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How to Create a Scheduled Job

In this document, you’ll learn how to create a scheduled job in Medusa.


Medusa allows you to create scheduled jobs that run at specific times during your server’s lifetime. For example, you can synchronize your inventory with an Enterprise Resource Planning (ERP) system once a day.

This guide explains how to create a scheduled job on your Medusa server. The scheduled job in this example will simply change the status of draft products to published.


Medusa Components

It is assumed that you already have a Medusa server installed and set up. If not, you can follow the quickstart guide to get started.


Redis is required for scheduled jobs to work. Make sure you install Redis and configure it with your Medusa server.

1. Create a File

Each scheduled job should reside in a TypeScript or JavaScript file under the src/loaders directory.

Start by creating the src/loaders directory. Then, inside that directory, create the JavaScript or TypeScript file that you’ll add the scheduled job in. You can use any name for the file.

For the example in this tutorial, you can create the file src/loaders/publish.ts.

2. Create Cron Job

To create a scheduled job, add the following code in the file you created, which is src/loaders/publish.ts in this example:

const publishJob = async (container, options) => {
const jobSchedulerService = container.resolve("jobSchedulerService")
jobSchedulerService.create("publish-products", {}, "0 0 * * *",
async () => {
// job to execute
const productService = container.resolve("productService")
const draftProducts = await productService.list({
status: "draft",

for (const product of draftProducts) {
await productService.update(, {
status: "published",

export default publishJob
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The service taking care of background jobs was renamed in v1.7.1. If you are running a previous version, use eventBusService instead of jobSchedulerService.

This file should export a function that accepts a container and options parameters. container is the dependency container that you can use to resolve services, such as the JobSchedulerService. options are the plugin’s options if this scheduled job is created in a plugin.

You then resolve the JobSchedulerService and use the jobSchedulerService.create method to create the scheduled job. This method accepts four parameters:

  • The first parameter is a unique name to give to the scheduled job. In the example above, you use the name publish-products;
  • The second parameter is an object which can be used to pass data to the job;
  • The third parameter is the scheduled job expression pattern. In this example, it will execute the scheduled job once a day at 12 AM.
  • The fourth parameter is the function to execute. This is where you add the code to execute once the scheduled job runs. In this example, you retrieve the draft products using the ProductService and update the status of each of these products to published.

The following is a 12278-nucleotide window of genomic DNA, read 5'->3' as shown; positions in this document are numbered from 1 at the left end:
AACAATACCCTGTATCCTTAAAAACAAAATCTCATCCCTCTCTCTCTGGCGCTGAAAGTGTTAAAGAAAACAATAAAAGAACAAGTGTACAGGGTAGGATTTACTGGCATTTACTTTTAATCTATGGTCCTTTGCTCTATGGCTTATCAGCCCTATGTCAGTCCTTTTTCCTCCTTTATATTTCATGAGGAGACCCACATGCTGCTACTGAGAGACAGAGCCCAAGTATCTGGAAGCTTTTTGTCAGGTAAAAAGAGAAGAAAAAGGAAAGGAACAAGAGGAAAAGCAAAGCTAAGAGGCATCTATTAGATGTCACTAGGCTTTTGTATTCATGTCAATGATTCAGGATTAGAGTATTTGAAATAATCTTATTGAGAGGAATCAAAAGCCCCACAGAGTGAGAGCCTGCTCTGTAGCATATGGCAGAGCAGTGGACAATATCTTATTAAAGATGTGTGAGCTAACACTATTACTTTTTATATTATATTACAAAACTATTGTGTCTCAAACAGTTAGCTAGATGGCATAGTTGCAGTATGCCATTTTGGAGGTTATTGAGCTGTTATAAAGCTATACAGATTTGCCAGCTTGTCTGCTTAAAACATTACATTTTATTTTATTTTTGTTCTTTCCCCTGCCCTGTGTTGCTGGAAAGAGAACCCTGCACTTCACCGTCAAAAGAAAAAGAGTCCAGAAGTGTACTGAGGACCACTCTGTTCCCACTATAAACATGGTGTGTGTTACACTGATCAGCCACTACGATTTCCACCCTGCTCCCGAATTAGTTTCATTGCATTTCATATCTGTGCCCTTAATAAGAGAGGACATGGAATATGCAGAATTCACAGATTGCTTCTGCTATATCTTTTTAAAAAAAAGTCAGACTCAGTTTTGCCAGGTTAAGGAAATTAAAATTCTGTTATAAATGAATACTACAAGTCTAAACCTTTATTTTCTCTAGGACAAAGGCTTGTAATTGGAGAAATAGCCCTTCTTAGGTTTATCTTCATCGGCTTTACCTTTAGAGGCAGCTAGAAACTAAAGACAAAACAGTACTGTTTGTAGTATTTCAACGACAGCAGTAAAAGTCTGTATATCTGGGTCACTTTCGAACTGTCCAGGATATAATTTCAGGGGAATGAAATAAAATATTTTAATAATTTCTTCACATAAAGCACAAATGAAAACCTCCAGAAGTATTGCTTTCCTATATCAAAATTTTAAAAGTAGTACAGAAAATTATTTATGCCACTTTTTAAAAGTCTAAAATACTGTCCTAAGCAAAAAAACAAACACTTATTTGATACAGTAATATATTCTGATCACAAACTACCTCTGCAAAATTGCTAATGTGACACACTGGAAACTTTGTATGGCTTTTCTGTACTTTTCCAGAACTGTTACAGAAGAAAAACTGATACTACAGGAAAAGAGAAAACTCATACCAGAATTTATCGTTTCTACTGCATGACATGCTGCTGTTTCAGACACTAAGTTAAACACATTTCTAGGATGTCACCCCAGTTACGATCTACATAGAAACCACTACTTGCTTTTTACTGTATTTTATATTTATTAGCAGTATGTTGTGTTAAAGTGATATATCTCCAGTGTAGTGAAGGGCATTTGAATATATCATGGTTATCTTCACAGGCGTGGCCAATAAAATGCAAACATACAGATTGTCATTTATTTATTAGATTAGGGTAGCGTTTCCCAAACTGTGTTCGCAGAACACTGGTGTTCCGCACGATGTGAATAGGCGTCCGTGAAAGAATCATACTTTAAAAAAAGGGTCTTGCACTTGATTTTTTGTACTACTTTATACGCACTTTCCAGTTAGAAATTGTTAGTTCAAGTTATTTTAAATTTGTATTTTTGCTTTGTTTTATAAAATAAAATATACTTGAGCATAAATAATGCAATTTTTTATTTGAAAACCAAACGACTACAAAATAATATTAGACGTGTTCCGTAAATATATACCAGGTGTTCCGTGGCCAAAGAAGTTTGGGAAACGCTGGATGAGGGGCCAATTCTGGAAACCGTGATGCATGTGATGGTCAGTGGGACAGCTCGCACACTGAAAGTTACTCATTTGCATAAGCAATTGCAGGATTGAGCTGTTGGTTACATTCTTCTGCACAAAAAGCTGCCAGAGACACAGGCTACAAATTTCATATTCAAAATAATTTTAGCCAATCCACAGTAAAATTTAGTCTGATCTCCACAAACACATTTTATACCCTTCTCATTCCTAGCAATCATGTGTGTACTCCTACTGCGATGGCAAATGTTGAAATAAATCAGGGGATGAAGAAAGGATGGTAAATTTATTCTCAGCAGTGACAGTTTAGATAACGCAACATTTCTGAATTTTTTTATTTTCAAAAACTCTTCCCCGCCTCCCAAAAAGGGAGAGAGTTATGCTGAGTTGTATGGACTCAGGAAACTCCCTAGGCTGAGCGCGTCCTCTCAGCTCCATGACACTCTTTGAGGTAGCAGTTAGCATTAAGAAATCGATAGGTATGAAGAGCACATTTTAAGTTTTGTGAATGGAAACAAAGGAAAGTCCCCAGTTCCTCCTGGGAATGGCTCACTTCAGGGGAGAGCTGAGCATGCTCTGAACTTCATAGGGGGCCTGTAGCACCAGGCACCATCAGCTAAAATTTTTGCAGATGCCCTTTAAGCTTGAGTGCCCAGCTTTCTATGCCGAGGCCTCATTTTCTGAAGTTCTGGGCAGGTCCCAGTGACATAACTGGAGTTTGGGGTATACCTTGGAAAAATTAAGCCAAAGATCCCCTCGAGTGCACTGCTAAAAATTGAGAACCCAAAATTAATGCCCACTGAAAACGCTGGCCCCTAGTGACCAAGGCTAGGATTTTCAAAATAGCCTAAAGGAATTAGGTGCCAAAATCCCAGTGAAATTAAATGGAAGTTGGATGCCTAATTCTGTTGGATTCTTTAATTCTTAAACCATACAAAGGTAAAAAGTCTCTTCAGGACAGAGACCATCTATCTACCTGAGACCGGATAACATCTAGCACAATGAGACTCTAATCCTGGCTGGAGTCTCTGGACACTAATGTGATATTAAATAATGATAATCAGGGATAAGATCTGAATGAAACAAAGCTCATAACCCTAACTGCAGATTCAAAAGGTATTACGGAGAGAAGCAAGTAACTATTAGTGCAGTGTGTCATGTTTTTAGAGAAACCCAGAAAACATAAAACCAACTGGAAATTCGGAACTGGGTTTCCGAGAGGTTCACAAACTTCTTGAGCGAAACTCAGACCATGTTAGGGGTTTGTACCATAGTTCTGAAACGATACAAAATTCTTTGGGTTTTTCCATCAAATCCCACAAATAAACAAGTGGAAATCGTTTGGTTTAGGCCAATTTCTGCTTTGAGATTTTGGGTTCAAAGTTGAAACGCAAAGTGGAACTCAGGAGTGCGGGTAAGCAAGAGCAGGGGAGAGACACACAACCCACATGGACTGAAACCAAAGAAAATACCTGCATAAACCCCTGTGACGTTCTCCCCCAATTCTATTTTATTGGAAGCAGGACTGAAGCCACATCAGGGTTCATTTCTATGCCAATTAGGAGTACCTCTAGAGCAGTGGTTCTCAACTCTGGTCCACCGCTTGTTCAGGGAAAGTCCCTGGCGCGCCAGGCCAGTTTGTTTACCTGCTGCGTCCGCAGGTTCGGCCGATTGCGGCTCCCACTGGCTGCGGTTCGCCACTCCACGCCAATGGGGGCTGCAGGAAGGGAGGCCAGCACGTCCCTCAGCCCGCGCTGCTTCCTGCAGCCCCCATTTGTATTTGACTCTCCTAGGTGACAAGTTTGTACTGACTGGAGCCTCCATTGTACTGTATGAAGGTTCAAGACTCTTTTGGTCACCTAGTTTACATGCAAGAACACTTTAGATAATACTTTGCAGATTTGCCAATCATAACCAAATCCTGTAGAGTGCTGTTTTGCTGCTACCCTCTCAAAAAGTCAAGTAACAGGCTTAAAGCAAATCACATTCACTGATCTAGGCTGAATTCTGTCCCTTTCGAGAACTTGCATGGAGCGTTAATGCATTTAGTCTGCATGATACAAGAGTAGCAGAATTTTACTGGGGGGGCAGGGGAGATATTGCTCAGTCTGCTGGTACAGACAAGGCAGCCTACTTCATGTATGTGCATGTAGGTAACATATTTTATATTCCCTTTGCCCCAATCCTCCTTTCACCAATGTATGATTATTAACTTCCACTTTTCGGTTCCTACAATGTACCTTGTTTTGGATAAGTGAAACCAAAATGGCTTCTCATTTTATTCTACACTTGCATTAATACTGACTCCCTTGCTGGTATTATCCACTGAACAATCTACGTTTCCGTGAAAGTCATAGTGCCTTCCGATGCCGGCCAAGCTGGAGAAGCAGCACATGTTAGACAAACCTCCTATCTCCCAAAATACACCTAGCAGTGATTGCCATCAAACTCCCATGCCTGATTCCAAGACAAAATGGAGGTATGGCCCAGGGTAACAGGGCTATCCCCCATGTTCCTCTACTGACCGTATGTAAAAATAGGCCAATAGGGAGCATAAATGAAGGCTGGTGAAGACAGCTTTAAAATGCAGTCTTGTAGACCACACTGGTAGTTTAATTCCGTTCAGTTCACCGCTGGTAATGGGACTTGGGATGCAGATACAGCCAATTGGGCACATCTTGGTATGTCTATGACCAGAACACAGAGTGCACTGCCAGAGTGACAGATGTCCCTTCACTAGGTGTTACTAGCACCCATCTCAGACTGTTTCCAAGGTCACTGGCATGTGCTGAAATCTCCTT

You can see examples of scheduled job expression patterns on crontab guru.

Pass Data to the Cron Job

To pass data to your scheduled job, you can add them to the object passed as a second parameter under the data property. This is helpful if you use one function to handle multiple scheduled jobs.

For example:

jobSchedulerService.create("publish-products", {
data: {
}, "0 0 * * *", async (job) => {
console.log( // {productId: 'prod_124...'}
// ...
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3. Run Medusa Server

Cron Jobs only run while the Medusa server is running.

In your terminal run the following command to run your Medusa server:

npm run start
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This builds your code under the src directory into the dist directory, then runs the Medusa server.

If the scheduled job was registered successfully, you should see a message similar to this logged on your Medusa server:

Registering publish-products
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Where publish-products is the unique name you provided to the scheduled job.

Once it is time to run your scheduled job based on the scheduled job expression pattern, the scheduled job will run and you can see it logged on your Medusa server.

For example, the above scheduled job will run at 12 AM and, when it runs, you can see the following logged on your Medusa server:

info:    Processing scheduled job: publish-products
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If you log anything in the scheduled job, for example using console.log, or if any errors are thrown, it’ll also be logged on your Medusa server.

To test the previous example out instantly, you can change the scheduled job expression pattern passed as the third parameter to jobSchedulerService.create to * * * * *. This will run the scheduled job every minute.

See Also